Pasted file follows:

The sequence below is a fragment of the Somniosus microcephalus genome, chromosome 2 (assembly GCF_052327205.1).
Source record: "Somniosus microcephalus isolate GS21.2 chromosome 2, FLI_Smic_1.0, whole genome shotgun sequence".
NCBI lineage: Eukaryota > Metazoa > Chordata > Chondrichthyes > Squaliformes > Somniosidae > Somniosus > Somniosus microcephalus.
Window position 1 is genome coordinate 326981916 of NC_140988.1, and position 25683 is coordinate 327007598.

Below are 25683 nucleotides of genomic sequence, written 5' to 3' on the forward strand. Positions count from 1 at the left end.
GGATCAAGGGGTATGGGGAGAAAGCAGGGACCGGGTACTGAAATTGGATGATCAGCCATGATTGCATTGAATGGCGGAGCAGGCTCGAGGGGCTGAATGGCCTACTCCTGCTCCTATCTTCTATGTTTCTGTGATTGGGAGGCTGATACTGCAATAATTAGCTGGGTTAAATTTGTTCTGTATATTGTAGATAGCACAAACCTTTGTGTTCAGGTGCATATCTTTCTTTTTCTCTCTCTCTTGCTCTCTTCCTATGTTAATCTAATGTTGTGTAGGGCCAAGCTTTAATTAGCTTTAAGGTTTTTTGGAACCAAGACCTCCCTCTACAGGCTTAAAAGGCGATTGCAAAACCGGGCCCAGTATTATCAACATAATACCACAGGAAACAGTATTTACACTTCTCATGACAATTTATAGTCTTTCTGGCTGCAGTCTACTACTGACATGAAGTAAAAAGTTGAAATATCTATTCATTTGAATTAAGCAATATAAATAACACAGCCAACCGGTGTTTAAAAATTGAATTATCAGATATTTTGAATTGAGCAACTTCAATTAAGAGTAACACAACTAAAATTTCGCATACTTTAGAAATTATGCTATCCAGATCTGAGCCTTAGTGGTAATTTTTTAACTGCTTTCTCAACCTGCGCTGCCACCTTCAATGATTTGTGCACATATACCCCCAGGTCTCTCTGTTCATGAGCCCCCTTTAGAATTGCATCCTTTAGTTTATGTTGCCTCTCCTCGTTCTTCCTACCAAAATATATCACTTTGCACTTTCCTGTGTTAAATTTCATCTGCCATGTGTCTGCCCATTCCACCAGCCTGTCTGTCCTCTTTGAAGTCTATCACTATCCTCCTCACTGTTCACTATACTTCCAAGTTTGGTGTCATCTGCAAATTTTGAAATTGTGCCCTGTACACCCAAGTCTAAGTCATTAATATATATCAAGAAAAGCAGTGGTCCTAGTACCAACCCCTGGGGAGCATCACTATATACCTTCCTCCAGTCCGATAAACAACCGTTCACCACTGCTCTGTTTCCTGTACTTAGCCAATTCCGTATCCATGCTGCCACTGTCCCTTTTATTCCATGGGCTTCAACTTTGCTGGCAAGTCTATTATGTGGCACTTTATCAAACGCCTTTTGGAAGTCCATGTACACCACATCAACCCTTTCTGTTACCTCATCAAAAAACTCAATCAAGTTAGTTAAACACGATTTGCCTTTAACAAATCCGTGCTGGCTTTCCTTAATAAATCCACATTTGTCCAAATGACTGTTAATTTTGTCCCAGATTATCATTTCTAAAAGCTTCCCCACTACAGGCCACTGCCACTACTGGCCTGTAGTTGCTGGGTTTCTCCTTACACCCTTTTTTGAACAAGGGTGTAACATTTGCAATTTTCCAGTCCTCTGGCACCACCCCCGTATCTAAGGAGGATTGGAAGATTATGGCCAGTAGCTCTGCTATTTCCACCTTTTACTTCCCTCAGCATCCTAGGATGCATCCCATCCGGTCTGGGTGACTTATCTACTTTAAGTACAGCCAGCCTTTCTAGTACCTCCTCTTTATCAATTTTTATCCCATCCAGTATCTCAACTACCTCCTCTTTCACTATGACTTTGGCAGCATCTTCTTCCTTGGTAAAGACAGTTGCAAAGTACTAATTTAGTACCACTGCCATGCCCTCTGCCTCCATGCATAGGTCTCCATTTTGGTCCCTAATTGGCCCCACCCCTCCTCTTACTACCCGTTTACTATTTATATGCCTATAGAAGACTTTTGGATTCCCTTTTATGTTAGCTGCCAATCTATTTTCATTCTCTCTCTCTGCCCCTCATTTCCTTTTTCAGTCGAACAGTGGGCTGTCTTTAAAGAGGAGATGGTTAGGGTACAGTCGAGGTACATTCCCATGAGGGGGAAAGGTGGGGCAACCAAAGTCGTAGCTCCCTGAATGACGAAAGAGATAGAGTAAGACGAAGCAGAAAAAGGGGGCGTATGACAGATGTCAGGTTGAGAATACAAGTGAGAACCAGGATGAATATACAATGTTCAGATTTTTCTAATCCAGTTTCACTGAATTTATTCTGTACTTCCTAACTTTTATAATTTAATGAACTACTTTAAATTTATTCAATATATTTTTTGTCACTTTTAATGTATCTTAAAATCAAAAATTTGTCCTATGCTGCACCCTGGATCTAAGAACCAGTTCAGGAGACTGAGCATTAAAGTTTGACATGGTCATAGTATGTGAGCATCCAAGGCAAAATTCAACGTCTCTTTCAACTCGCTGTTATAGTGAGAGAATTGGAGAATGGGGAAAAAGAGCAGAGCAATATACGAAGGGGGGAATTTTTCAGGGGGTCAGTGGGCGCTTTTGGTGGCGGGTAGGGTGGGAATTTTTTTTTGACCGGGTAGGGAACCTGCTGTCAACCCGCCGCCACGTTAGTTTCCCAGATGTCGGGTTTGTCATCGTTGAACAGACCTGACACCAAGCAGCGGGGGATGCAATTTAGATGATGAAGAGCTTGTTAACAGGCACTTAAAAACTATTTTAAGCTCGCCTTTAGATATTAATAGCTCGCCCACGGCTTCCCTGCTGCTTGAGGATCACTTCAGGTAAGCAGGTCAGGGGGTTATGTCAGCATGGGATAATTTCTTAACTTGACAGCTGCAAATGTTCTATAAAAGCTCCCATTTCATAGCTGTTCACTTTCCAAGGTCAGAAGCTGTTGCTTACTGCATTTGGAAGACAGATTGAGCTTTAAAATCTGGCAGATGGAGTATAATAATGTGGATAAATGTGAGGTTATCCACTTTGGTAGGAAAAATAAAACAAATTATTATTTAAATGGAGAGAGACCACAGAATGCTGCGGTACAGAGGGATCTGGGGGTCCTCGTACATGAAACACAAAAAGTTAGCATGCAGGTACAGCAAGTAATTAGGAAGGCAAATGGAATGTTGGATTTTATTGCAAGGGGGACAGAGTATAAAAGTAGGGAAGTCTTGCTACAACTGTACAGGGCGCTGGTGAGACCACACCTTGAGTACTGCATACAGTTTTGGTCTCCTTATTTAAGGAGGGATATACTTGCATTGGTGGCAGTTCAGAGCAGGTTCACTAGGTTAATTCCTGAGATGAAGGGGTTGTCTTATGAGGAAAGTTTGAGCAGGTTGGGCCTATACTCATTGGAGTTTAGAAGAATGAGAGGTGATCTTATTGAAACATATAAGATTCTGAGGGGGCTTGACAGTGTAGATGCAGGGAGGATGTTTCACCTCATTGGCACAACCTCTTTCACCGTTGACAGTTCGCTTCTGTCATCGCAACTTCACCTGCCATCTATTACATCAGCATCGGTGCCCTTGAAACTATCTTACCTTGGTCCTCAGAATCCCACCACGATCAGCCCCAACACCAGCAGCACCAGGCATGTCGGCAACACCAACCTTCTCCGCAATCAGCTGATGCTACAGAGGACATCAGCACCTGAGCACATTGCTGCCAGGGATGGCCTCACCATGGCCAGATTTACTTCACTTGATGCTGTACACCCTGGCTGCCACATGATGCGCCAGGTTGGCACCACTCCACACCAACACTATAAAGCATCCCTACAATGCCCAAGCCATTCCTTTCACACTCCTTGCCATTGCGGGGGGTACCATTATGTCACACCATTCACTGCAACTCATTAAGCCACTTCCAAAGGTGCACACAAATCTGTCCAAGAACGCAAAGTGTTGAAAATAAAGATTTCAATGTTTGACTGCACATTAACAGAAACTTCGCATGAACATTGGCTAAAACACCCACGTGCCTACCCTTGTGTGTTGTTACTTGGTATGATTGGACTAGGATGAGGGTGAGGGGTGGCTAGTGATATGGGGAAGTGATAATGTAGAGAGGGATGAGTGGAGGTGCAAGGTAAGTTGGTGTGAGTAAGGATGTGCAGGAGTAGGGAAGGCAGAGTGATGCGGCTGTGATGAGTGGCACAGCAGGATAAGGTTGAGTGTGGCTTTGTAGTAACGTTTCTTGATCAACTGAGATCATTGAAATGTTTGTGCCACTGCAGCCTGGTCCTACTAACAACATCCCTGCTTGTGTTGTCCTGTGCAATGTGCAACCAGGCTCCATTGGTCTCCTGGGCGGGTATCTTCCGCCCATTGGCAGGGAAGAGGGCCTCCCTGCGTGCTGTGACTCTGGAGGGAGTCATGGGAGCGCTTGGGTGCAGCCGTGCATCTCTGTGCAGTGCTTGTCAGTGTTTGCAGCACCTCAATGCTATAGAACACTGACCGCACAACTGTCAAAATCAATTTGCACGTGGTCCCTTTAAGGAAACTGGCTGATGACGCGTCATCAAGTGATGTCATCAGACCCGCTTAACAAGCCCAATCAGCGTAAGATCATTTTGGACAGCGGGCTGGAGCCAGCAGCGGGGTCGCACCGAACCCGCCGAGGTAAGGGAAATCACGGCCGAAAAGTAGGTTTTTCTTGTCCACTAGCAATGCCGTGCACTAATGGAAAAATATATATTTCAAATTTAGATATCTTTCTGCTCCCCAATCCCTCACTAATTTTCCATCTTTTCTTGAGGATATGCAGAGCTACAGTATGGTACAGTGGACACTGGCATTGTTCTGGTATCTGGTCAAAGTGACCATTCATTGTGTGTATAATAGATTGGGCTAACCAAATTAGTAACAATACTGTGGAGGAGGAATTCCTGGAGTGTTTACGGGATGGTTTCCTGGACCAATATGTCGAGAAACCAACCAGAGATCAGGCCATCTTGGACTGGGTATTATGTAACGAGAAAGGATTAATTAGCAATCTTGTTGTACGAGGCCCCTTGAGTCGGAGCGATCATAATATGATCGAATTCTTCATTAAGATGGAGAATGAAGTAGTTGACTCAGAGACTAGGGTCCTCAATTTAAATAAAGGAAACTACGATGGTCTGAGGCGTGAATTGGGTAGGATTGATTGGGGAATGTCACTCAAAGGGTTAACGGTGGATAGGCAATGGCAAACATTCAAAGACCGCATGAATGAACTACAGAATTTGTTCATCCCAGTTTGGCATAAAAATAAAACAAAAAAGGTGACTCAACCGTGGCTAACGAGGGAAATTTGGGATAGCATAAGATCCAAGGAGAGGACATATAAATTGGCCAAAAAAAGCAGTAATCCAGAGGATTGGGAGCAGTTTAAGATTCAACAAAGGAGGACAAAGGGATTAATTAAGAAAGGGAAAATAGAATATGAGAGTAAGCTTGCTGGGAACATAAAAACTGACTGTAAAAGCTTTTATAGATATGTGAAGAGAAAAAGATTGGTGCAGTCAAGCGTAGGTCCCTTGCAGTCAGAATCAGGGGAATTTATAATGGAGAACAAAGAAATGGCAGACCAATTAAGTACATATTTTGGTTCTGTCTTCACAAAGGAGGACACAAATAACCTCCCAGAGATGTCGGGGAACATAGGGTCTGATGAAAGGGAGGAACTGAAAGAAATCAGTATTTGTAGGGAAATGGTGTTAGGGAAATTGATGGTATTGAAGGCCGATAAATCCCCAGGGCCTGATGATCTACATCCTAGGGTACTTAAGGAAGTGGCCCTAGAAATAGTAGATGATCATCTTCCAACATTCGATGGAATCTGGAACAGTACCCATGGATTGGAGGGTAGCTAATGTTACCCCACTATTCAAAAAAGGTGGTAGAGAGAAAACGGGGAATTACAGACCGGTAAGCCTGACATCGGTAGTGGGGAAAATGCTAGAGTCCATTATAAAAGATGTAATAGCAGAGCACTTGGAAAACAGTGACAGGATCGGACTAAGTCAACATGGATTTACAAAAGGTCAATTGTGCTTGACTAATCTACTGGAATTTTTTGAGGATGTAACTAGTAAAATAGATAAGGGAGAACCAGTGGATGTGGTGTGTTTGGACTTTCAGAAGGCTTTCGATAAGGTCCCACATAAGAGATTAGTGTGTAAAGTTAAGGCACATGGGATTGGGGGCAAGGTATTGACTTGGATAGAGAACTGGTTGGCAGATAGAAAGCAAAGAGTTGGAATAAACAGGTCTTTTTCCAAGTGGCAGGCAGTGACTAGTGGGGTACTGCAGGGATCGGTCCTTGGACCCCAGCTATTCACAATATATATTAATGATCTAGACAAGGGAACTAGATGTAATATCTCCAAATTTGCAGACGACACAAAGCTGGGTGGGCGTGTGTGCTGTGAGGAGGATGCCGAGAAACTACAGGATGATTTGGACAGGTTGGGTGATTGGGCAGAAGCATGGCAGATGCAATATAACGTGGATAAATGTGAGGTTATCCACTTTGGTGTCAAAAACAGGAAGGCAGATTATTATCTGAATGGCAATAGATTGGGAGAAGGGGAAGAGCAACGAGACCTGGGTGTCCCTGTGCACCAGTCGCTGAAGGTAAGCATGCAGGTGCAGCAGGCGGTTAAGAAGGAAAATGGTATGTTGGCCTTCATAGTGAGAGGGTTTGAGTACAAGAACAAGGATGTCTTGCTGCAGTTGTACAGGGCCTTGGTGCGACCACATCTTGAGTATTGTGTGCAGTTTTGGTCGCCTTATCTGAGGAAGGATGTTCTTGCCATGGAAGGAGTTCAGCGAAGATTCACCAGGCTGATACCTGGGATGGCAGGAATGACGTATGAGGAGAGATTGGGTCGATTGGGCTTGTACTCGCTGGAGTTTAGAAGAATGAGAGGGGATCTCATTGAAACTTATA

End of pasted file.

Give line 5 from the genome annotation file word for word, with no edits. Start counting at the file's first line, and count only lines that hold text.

Below are 25683 nucleotides of genomic sequence, written 5' to 3' on the forward strand. Positions count from 1 at the left end.